Price Action based Trading Strategies that goes beyond Price Patterns

6 min readJun 28, 2022


I am sure you have come across Price Action-based trading strategies that go over patterns like Doji bar, Inside Candlestick, and Bullish Engulfing etc. As a result, most of the traders think that price action trading strategies equals Price Patterns. However, the appropriate statement is that price patterns are only a part of these trading strategies.

As an example, let us take Doji Bar pattern…..

A Doji Bar trading strategy should define the right market conditions for the pattern, the strict entry rules, and of course the exit criteria. Buying and Selling every Doji Bar pattern without the proper context and action plan is a recipe for failure.

The important point is that price action trading strategies go beyond price patterns. Any successful price action strategy should b able to answer the following questions:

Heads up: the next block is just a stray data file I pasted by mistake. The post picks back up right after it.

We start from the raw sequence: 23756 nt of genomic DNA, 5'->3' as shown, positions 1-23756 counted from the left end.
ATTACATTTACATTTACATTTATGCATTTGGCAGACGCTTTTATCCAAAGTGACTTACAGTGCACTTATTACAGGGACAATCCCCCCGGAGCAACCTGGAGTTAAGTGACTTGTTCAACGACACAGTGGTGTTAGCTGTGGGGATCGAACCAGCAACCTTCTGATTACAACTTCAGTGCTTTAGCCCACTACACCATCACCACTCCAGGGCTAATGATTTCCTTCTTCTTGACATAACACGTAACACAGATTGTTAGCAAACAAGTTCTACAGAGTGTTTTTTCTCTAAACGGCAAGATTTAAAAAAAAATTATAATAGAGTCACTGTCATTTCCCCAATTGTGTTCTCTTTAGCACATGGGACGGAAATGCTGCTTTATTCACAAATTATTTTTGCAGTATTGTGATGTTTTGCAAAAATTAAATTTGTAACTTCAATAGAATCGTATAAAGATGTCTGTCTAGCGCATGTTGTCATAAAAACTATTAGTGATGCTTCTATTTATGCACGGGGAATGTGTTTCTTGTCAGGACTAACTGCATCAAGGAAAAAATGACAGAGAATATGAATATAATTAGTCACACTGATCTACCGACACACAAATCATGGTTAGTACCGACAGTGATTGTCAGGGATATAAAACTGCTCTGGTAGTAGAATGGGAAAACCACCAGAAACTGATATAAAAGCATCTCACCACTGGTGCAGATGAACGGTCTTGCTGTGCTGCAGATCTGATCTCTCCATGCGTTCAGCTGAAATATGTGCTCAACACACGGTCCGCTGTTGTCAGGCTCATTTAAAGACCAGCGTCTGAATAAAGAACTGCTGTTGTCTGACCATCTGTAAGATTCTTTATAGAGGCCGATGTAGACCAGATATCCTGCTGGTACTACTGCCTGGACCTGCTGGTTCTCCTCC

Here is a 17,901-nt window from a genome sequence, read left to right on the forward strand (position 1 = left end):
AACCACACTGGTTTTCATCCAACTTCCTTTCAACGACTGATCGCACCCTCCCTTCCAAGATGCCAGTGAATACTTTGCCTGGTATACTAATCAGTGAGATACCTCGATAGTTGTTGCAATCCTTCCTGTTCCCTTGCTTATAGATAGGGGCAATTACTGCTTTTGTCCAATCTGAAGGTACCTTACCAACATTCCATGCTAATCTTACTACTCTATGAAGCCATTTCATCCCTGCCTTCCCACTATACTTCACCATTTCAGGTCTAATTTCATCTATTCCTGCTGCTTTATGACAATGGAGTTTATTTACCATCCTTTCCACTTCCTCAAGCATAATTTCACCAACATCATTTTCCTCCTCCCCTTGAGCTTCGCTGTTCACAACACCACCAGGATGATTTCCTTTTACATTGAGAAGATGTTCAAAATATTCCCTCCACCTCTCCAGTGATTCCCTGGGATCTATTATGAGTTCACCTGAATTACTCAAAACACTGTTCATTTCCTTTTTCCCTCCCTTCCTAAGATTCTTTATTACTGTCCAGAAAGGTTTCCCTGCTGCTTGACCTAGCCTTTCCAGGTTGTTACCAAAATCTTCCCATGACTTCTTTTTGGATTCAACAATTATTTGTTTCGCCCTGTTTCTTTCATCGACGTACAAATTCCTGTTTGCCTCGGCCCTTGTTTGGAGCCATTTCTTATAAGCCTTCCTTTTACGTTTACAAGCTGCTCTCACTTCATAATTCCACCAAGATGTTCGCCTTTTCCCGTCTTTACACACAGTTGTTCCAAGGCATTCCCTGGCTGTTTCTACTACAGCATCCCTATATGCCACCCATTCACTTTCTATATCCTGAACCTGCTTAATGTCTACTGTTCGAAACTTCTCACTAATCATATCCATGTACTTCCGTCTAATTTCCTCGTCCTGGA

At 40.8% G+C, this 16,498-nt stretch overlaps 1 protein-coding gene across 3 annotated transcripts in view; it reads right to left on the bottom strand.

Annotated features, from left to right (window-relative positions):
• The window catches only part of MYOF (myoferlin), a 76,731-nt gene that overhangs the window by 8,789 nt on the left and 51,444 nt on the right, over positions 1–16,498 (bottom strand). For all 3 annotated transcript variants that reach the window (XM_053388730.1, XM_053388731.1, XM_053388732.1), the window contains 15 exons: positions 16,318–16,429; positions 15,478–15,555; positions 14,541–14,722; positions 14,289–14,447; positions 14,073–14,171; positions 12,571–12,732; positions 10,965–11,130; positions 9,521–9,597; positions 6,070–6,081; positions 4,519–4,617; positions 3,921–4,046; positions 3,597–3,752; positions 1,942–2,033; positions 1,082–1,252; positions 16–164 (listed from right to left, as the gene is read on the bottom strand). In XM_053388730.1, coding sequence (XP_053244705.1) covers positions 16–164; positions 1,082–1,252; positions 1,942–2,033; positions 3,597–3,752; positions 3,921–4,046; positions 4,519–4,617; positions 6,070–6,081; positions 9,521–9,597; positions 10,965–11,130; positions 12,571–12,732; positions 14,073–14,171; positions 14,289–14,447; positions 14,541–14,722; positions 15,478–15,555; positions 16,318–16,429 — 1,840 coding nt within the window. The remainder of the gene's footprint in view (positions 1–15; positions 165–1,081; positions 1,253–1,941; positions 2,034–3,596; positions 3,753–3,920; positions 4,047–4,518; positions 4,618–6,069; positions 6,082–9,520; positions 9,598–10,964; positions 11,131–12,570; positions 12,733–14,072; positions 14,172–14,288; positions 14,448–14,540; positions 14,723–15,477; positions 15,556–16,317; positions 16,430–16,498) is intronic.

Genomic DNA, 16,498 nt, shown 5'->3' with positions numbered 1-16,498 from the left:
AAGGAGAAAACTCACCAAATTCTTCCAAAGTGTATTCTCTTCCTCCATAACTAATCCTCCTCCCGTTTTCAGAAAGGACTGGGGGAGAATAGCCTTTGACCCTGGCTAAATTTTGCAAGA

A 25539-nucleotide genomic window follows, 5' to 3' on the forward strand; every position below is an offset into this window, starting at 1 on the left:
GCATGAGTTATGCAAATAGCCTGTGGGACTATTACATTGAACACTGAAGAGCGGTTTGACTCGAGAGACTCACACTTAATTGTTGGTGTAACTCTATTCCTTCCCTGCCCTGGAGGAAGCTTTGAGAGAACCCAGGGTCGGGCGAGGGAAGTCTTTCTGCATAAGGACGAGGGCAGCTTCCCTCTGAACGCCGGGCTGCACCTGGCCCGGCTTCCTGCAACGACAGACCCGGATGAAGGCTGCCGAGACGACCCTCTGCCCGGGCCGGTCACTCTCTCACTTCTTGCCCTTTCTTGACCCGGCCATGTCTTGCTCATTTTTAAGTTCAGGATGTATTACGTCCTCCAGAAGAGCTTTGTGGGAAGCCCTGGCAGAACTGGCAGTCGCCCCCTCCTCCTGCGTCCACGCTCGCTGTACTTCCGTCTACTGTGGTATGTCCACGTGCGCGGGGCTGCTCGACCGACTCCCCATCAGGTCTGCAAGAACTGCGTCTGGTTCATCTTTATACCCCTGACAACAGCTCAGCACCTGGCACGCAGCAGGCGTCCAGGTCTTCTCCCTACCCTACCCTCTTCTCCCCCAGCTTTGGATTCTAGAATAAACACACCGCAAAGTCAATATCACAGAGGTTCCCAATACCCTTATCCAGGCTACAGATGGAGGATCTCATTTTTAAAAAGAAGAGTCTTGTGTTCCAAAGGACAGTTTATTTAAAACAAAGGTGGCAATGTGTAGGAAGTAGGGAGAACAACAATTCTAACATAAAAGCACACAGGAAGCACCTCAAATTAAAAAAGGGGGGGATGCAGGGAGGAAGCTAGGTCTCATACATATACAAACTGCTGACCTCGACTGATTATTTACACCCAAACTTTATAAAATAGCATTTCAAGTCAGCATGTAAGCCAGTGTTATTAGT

• How is the Market Bias determined?
  • What does your Trading setup look like? In simple terms, how, and when do we enter? What is your entry trigger?
  • How do we exit the trade?

Let us try to get in details around each of these points to find out what makes price action strategies effective.

Market Bias: Price Action based Context

Market bias means market’s tendency to move in a particular direction, either up or down. Some traders call it market trend. I strongly believe that Market bias is what gives anyone their edge. It has a strong impact on the success of our trading results, far more than any price pattern by itself.

Like always, the best way to illustrate the points above is by going through few examples. We will look at how different patterns perform within a given market context. The 3 charts below show the same set of price bars (4 hourly #TSLA chart). You can clearly see the Down trend (Bearish bias). Now let us mark different price action based patterns on this chart of #TSLA.